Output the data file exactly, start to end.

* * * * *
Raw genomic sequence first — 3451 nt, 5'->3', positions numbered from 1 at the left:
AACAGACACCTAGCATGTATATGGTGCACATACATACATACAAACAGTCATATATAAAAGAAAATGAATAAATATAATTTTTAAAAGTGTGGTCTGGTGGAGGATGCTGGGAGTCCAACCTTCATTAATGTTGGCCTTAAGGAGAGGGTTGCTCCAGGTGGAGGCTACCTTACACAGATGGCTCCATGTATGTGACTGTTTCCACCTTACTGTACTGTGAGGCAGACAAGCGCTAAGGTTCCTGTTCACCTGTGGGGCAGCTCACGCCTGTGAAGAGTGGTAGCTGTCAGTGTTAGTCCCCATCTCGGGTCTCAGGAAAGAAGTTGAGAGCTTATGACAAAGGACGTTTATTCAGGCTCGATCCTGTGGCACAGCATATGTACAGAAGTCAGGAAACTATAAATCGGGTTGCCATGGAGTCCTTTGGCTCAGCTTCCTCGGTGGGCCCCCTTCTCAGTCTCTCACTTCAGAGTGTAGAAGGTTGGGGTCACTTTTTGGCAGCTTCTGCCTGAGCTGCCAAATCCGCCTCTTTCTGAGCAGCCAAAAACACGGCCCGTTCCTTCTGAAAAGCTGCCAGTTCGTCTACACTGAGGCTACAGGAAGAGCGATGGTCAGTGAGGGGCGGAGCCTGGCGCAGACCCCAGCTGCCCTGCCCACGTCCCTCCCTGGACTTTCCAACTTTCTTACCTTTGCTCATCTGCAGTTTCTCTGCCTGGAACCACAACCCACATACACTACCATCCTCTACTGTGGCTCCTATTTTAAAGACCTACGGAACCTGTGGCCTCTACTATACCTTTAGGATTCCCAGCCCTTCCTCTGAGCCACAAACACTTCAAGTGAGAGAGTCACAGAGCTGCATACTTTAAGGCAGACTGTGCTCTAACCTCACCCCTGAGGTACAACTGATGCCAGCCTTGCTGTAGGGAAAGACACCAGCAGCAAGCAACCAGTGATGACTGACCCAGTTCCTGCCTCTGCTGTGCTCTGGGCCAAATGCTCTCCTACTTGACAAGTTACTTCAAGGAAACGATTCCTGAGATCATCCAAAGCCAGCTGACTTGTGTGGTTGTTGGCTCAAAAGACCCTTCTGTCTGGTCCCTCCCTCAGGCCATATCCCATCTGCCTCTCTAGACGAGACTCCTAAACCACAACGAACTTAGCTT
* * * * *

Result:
Raw genomic sequence first — 3451 nt, 5'->3', positions numbered from 1 at the left:
AACAGACACCTAGCATGTATATGGTGCACATACATACATACAAACAGTCATATATAAAAGAAAATGAATAAATATAATTTTTAAAAGTGTGGTCTGGTGGAGGATGCTGGGAGTCCAACCTTCATTAATGTTGGCCTTAAGGAGAGGGTTGCTCCAGGTGGAGGCTACCTTACACAGATGGCTCCATGTATGTGACTGTTTCCACCTTACTGTACTGTGAGGCAGACAAGCGCTAAGGTTCCTGTTCACCTGTGGGGCAGCTCACGCCTGTGAAGAGTGGTAGCTGTCAGTGTTAGTCCCCATCTCGGGTCTCAGGAAAGAAGTTGAGAGCTTATGACAAAGGACGTTTATTCAGGCTCGATCCTGTGGCACAGCATATGTACAGAAGTCAGGAAACTATAAATCGGGTTGCCATGGAGTCCTTTGGCTCAGCTTCCTCGGTGGGCCCCCTTCTCAGTCTCTCACTTCAGAGTGTAGAAGGTTGGGGTCACTTTTTGGCAGCTTCTGCCTGAGCTGCCAAATCCGCCTCTTTCTGAGCAGCCAAAAACACGGCCCGTTCCTTCTGAAAAGCTGCCAGTTCGTCTACACTGAGGCTACAGGAAGAGCGATGGTCAGTGAGGGGCGGAGCCTGGCGCAGACCCCAGCTGCCCTGCCCACGTCCCTCCCTGGACTTTCCAACTTTCTTACCTTTGCTCATCTGCAGTTTCTCTGCCTGGAACCACAACCCACATACACTACCATCCTCTACTGTGGCTCCTATTTTAAAGACCTACGGAACCTGTGGCCTCTACTATACCTTTAGGATTCCCAGCCCTTCCTCTGAGCCACAAACACTTCAAGTGAGAGAGTCACAGAGCTGCATACTTTAAGGCAGACTGTGCTCTAACCTCACCCCTGAGGTACAACTGATGCCAGCCTTGCTGTAGGGAAAGACACCAGCAGCAAGCAACCAGTGATGACTGACCCAGTTCCTGCCTCTGCTGTGCTCTGGGCCAAATGCTCTCCTACTTGACAAGTTACTTCAAGGAAACGATTCCTGAGATCATCCAAAGCCAGCTGACTTGTGTGGTTGTTGGCTCAAAAGACCCTTCTGTCTGGTCCCTCCCTCAGGCCATATCCCATCTGCCTCTCTAGACGAGACTCCTAAACCACAACGAACTTAGCTT